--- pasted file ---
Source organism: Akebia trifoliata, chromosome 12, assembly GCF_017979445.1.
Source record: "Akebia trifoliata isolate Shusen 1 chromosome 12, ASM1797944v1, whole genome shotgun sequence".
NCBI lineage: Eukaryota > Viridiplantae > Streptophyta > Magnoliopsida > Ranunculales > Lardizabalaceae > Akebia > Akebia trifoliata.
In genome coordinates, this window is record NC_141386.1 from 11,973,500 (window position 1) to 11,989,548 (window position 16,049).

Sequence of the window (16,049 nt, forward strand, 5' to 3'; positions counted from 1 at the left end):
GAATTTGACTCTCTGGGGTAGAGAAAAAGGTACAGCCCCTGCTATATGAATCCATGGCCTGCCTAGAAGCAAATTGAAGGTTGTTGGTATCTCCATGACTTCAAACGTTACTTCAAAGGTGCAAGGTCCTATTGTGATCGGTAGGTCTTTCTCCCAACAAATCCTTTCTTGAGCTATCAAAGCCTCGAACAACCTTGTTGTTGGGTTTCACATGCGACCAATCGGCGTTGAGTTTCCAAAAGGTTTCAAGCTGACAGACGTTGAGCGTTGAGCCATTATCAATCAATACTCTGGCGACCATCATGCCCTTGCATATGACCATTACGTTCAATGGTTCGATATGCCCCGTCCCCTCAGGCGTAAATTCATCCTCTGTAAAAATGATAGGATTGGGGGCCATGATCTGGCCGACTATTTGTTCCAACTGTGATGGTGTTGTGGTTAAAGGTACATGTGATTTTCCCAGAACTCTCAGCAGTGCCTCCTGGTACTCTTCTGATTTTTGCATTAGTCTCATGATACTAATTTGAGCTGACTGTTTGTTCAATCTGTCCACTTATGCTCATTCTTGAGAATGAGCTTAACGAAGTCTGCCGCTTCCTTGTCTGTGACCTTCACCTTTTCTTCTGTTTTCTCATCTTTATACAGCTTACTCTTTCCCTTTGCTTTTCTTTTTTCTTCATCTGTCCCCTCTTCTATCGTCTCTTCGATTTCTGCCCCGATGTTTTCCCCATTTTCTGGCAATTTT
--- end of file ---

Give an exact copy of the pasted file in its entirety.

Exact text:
Source organism: Akebia trifoliata, chromosome 12, assembly GCF_017979445.1.
Source record: "Akebia trifoliata isolate Shusen 1 chromosome 12, ASM1797944v1, whole genome shotgun sequence".
NCBI lineage: Eukaryota > Viridiplantae > Streptophyta > Magnoliopsida > Ranunculales > Lardizabalaceae > Akebia > Akebia trifoliata.
In genome coordinates, this window is record NC_141386.1 from 11,973,500 (window position 1) to 11,989,548 (window position 16,049).

Sequence of the window (16,049 nt, forward strand, 5' to 3'; positions counted from 1 at the left end):
GAATTTGACTCTCTGGGGTAGAGAAAAAGGTACAGCCCCTGCTATATGAATCCATGGCCTGCCTAGAAGCAAATTGAAGGTTGTTGGTATCTCCATGACTTCAAACGTTACTTCAAAGGTGCAAGGTCCTATTGTGATCGGTAGGTCTTTCTCCCAACAAATCCTTTCTTGAGCTATCAAAGCCTCGAACAACCTTGTTGTTGGGTTTCACATGCGACCAATCGGCGTTGAGTTTCCAAAAGGTTTCAAGCTGACAGACGTTGAGCGTTGAGCCATTATCAATCAATACTCTGGCGACCATCATGCCCTTGCATATGACCATTACGTTCAATGGTTCGATATGCCCCGTCCCCTCAGGCGTAAATTCATCCTCTGTAAAAATGATAGGATTGGGGGCCATGATCTGGCCGACTATTTGTTCCAACTGTGATGGTGTTGTGGTTAAAGGTACATGTGATTTTCCCAGAACTCTCAGCAGTGCCTCCTGGTACTCTTCTGATTTTTGCATTAGTCTCATGATACTAATTTGAGCTGACTGTTTGTTCAATCTGTCCACTTATGCTCATTCTTGAGAATGAGCTTAACGAAGTCTGCCGCTTCCTTGTCTGTGACCTTCACCTTTTCTTCTGTTTTCTCATCTTTATACAGCTTACTCTTTCCCTTTGCTTTTCTTTTTTCTTCATCTGTCCCCTCTTCTATCGTCTCTTCGATTTCTGCCCCGATGTTTTCCCCATTTTCTGGCAATTTT